I wonder if the biggest demands are really on-field practice time or all the other stuff they spend time on - S&C, film study, etc.



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Re: "Football and college do not go together." This PAC12 QB has a point

Unread post by JTApps1 » Thu Aug 10, 2017 8:18 am

EastHallApp wrote:
JTApps1 wrote:
EastHallApp wrote:
HighlandsApp wrote:I find it very interesting that most are picking up on a minor point that the guy made regarding that if Alabama raised its academic standards that their players wouldn't get into school and that it therefore wouldn't win so many national titles.

His main point is that today's student athletes schedules are so rigorous and time consuming that there is practically no time for school. He isn't pointing out who doesn't deserve to go to school or isn't suggesting that the athletes do not deserve to be there.

Most college students spend time in class and studying and may have a part time job. His point is that college athletics are too time consuming, full time and that the university athletic department puts the actual college degree as a secondary point. In reality the athletes are only kept academically eligible. They aren't being student athletes they are athletes who maintain eligibility.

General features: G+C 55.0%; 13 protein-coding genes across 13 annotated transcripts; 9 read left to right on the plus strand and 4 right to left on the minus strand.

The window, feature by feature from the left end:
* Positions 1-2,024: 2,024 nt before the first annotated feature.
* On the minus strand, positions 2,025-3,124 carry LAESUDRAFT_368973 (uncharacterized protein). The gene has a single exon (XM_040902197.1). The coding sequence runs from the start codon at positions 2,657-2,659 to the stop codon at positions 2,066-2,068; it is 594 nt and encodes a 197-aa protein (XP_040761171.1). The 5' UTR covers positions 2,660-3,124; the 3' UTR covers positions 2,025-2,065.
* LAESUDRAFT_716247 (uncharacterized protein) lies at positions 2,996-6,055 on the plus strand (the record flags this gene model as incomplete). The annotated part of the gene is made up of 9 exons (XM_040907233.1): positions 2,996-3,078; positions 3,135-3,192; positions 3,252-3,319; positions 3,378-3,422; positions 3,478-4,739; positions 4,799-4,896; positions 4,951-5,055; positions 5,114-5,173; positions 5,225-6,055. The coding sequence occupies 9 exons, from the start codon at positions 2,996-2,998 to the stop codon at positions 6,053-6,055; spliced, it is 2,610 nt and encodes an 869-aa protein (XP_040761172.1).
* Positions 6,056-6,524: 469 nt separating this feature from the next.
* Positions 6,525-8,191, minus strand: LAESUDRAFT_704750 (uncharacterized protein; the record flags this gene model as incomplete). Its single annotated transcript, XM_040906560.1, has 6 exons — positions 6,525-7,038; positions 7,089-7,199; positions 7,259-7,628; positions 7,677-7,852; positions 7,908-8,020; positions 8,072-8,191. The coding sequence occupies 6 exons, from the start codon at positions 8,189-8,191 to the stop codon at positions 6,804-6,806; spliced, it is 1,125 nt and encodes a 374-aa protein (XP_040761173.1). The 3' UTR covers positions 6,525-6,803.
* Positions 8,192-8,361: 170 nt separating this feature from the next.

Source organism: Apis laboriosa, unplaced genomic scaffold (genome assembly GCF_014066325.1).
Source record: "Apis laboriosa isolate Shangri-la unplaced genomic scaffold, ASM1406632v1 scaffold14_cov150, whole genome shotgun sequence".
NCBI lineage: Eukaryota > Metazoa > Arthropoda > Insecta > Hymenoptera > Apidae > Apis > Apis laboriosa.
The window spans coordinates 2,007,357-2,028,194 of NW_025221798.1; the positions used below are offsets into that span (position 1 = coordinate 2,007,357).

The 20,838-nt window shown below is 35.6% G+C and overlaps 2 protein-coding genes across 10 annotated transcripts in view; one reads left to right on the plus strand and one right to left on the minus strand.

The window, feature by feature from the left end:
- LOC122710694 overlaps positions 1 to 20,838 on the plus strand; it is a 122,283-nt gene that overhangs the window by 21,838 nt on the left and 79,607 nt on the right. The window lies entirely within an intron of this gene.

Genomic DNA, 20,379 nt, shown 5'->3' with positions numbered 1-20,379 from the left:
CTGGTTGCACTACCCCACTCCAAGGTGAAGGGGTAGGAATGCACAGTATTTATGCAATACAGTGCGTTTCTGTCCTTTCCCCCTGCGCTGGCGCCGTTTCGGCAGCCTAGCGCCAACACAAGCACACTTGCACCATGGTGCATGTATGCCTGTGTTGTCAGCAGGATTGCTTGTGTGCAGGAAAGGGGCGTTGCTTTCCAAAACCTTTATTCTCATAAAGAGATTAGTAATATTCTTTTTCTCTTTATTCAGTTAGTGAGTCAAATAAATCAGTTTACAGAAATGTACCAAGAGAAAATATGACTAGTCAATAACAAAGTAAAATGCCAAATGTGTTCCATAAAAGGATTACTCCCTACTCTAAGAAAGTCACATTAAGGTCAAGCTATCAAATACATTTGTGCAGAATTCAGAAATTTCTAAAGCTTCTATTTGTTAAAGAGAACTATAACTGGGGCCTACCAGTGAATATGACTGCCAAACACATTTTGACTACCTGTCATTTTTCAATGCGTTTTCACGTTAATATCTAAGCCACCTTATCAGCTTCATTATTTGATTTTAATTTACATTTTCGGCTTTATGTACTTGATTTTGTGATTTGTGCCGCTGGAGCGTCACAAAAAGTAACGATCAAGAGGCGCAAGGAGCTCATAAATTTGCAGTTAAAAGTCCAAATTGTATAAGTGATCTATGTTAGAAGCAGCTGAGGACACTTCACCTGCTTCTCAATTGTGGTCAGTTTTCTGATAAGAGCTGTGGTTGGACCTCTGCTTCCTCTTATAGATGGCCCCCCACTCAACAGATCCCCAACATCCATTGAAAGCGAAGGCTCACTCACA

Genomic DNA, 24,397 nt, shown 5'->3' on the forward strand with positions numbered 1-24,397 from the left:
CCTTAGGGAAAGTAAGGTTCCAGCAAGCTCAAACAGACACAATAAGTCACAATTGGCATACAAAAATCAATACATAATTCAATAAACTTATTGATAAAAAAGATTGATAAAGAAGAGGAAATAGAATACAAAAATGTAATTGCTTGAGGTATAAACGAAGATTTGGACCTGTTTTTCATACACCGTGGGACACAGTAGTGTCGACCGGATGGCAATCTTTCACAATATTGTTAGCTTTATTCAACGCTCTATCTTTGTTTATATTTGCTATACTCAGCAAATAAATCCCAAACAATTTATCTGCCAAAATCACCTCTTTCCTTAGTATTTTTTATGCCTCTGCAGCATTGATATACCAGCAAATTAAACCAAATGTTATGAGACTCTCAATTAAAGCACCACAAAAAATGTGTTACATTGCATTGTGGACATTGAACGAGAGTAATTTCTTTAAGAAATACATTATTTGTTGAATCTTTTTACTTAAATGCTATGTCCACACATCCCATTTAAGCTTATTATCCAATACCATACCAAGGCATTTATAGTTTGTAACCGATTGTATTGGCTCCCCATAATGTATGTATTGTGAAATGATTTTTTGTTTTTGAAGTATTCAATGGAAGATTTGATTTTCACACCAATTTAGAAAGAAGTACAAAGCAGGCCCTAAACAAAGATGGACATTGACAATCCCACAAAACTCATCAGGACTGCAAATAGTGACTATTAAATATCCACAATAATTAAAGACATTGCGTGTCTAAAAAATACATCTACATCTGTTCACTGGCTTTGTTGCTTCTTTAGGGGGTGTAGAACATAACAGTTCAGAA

Exactly.

This is one of those articles that gets picked up or "aggregated" by secondary sites that run one of the more splashy quotes as a headline, with no context. Then fans react to that without ever actually reading what the kid has to say.

Agree or disagree, he seems like a pretty smart and thoughtful young man.
It is hard to believe how much time these players spend on class, studying, practice, lifting, and film study each day. He is right that college sports have become so competitive the players have very little down time even in the off season. Add in the large increase in travel time they face during the season and it adds up. It's not impossible, but it is VERY demanding.

The only ways to change this is to limit the amount of practice time even more than it already is, and to reduce the travel time by change up the conferences. Less practice time mean more mistakes on the field, and fixing the conferences will be nearly impossible to do and make all of the big boys happy.
I wonder if the biggest demands are really on-field practice time or all the other stuff they spend time on - S&C, film study, etc.
Collectively those are probably more time consuming, but it would be very hard to track if limits were placed on those areas.


When will "It's better than what we had" no longer be good enough for App State?